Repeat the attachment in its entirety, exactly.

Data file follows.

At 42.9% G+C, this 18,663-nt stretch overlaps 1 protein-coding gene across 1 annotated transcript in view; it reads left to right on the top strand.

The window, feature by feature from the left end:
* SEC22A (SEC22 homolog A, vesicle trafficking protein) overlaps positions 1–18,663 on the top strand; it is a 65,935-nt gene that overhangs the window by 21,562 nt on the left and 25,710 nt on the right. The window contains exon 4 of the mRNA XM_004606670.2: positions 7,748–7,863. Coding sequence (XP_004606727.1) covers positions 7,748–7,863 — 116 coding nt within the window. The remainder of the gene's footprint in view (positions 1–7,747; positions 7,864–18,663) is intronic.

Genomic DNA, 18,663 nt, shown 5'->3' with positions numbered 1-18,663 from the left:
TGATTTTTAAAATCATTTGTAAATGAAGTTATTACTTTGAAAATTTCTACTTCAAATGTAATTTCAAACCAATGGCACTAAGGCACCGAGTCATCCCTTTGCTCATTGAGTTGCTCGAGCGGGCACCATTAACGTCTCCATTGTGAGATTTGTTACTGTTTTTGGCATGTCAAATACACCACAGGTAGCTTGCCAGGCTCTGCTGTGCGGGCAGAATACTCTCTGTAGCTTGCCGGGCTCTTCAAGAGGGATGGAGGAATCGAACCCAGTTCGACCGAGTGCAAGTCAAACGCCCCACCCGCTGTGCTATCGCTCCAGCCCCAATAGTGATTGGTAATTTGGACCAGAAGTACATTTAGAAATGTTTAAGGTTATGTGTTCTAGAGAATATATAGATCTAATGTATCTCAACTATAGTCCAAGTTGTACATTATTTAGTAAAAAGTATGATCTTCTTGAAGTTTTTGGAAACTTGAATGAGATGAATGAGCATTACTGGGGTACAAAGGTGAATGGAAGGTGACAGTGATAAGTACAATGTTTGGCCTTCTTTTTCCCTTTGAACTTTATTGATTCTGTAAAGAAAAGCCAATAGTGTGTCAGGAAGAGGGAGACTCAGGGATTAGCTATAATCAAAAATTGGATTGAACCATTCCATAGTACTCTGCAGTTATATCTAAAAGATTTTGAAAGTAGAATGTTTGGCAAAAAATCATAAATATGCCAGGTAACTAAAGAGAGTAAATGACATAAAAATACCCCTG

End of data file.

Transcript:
At 42.9% G+C, this 18,663-nt stretch overlaps 1 protein-coding gene across 1 annotated transcript in view; it reads left to right on the top strand.

The window, feature by feature from the left end:
* SEC22A (SEC22 homolog A, vesicle trafficking protein) overlaps positions 1–18,663 on the top strand; it is a 65,935-nt gene that overhangs the window by 21,562 nt on the left and 25,710 nt on the right. The window contains exon 4 of the mRNA XM_004606670.2: positions 7,748–7,863. Coding sequence (XP_004606727.1) covers positions 7,748–7,863 — 116 coding nt within the window. The remainder of the gene's footprint in view (positions 1–7,747; positions 7,864–18,663) is intronic.

Genomic DNA, 18,663 nt, shown 5'->3' with positions numbered 1-18,663 from the left:
TGATTTTTAAAATCATTTGTAAATGAAGTTATTACTTTGAAAATTTCTACTTCAAATGTAATTTCAAACCAATGGCACTAAGGCACCGAGTCATCCCTTTGCTCATTGAGTTGCTCGAGCGGGCACCATTAACGTCTCCATTGTGAGATTTGTTACTGTTTTTGGCATGTCAAATACACCACAGGTAGCTTGCCAGGCTCTGCTGTGCGGGCAGAATACTCTCTGTAGCTTGCCGGGCTCTTCAAGAGGGATGGAGGAATCGAACCCAGTTCGACCGAGTGCAAGTCAAACGCCCCACCCGCTGTGCTATCGCTCCAGCCCCAATAGTGATTGGTAATTTGGACCAGAAGTACATTTAGAAATGTTTAAGGTTATGTGTTCTAGAGAATATATAGATCTAATGTATCTCAACTATAGTCCAAGTTGTACATTATTTAGTAAAAAGTATGATCTTCTTGAAGTTTTTGGAAACTTGAATGAGATGAATGAGCATTACTGGGGTACAAAGGTGAATGGAAGGTGACAGTGATAAGTACAATGTTTGGCCTTCTTTTTCCCTTTGAACTTTATTGATTCTGTAAAGAAAAGCCAATAGTGTGTCAGGAAGAGGGAGACTCAGGGATTAGCTATAATCAAAAATTGGATTGAACCATTCCATAGTACTCTGCAGTTATATCTAAAAGATTTTGAAAGTAGAATGTTTGGCAAAAAATCATAAATATGCCAGGTAACTAAAGAGAGTAAATGACATAAAAATACCCCTG